Community
cancel
Showing results for 
Search instead for 
Did you mean: 
Highlighted
Beginner
35 Views

Floating point exception in MSVCRT

I'm using Version 17.0.1.143 Build 20161005 with visual studio 2013. When floating point exceptions are unmasked, the following program produces the INVALID floating point exception when compiled with the given command line:

program m
  integer, parameter :: n = 2
  real b(n)
  b = (/ 5.3359774e-5, 5.5001899e-5 /)
  call a( b, n )
end program m
subroutine a ( b, n )
  integer n
  real b(n)
  double precision t
  integer i
  do i = 1, n
     t = dble( -b(i) )
     b(i) = sngl( exp(t) )
  end do
end subroutine a

Compile with:

ifort /fp:strict /QxAVX /Qvec-threshold0  /fpe0 /O2  /Z7 /MD well.F90 /link /map /nodefaultlib:libmmd

And run it:

> well
forrtl: error (65): floating invalid
Image              PC                Routine            Line        Source

MSVCR120.dll       00007FFE1E27CADF  Unknown               Unknown  Unknown
well.exe           00007FF6CF18108D  Unknown               Unknown  Unknown
well.exe           00007FF6CF18258E  Unknown               Unknown  Unknown
well.exe           00007FF6CF183E87  Unknown               Unknown  Unknown
KERNEL32.DLL       00007FFE2B8913D2  Unknown               Unknown  Unknown
ntdll.dll          00007FFE2B9E54E4  Unknown               Unknown  Unknown

This set of options appears to cause two confounding things to happen: 1) the loop in subroutine a is vectorized and 2) instead of the implementation of exp() in the Intel libm, you get the exp() in MSVCRT. The vectorization of the loop involves loading two double values into an XMM register (say xmmX). Since exp() is not the vectorized version, it first loads the low quadword of xmmX into the argument register for exp() (namely xmm0). If there is more than one element in b, then it uses pshufd xmm0,xmmX,0eh  to put the high quadword of xmmX in xmm0. This may also put some non-zero bits in the high quadword of xmm0. The MSVCRT implementation of exp() doesn't really like this; at some point it (pointlessly) tries to convert the high quadword of xmm0 into a 32-bit integer, which, depending on the exact bit pattern, may produce an invalid integer.

I think the code in MSVCRT exp() is clearly wrong; it shouldn't be converting unused values. But, I don't know that the Fortran should be supplying the argument in xmm0 with a non-zero high quadword either. What do you think? Is this a bug in the Fortran?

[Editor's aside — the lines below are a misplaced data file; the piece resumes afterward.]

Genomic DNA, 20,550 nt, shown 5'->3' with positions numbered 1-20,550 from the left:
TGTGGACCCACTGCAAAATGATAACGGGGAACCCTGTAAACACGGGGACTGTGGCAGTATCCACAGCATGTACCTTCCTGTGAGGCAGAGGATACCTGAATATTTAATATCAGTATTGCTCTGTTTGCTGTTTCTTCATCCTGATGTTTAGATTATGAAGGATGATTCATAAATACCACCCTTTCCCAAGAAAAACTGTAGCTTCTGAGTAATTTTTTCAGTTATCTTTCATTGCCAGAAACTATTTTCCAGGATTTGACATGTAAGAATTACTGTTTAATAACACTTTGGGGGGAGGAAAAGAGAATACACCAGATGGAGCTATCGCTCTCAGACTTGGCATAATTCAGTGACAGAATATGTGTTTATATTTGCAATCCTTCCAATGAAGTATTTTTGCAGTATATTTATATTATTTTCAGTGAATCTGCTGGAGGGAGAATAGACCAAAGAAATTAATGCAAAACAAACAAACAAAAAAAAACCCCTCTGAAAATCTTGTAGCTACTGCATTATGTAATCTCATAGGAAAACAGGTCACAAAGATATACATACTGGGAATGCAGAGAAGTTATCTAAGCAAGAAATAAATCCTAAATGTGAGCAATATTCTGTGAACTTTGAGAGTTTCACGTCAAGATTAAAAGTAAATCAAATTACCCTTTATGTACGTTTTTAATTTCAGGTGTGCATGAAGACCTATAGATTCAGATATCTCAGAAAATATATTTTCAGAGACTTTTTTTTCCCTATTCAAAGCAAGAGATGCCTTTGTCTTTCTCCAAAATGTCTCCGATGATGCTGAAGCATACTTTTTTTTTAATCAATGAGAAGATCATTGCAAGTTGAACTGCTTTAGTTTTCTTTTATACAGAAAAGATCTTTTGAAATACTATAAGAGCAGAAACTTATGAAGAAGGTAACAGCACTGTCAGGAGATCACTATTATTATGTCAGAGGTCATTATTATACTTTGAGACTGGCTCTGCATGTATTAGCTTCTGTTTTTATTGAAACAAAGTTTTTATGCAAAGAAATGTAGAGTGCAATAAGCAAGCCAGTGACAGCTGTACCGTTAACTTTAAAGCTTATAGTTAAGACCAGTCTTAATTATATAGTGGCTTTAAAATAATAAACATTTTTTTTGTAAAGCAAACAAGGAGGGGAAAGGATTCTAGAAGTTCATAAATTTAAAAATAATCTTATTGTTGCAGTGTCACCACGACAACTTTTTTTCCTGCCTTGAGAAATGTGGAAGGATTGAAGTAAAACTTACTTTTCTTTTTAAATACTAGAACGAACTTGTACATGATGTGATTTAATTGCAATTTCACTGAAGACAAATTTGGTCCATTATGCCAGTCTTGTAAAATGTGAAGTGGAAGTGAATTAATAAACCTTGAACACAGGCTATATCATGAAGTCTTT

Thanks,
Allen

0 Kudos
7 Replies
Highlighted
Black Belt
35 Views

Allen Barnett wrote:
1) the loop in subroutine a is vectorized and 2) instead of the implementation of exp() in the Intel libm, you get the exp() in MSVCRT.

The situation that I see is a bit different from the one in that description, and occurs only with a 64-bit target. The loop is (i) unrolled, and (ii) merged into the main program. There are lots of vector instructions, but they do things only up to the call to exp(), which itself occurs with exactly one double precision argument passed in the lower half (quad-word) of XMM0.

The code for the subroutine still exists in the OBJ and EXE, but there is no call to the subroutine, and a smart linker, supported by suitable user-specified options, could remove the dead code. Looking for references to exp in the OBJ file, I see:

s:\lang>dumpbin /disasm well.obj  | findstr exp
  000000000000005F: E8 00 00 00 00     call        exp
  000000000000006E: E8 00 00 00 00     call        exp    <<== causes exception in MSVCRT
  0000000000000111: E8 00 00 00 00     call        exp
  0000000000000120: E8 00 00 00 00     call        exp

The first two calls are in the main program. Looking at the traceback shows you that it is the second call that caused the exception ( the reported address ends with "073", which matches 06E + 5 bytes (the length of the instruction that caused the exception). The third and fourth calls to exp are in the dead code of the subroutine.

Interestingly, if the two values in your initializer for the array b are interchanged, the crash still happens with the second call. This finding supports the conjecture that there is some memory/register corruption in the MSVCRT code that is only loosely related to value of the argument to exp.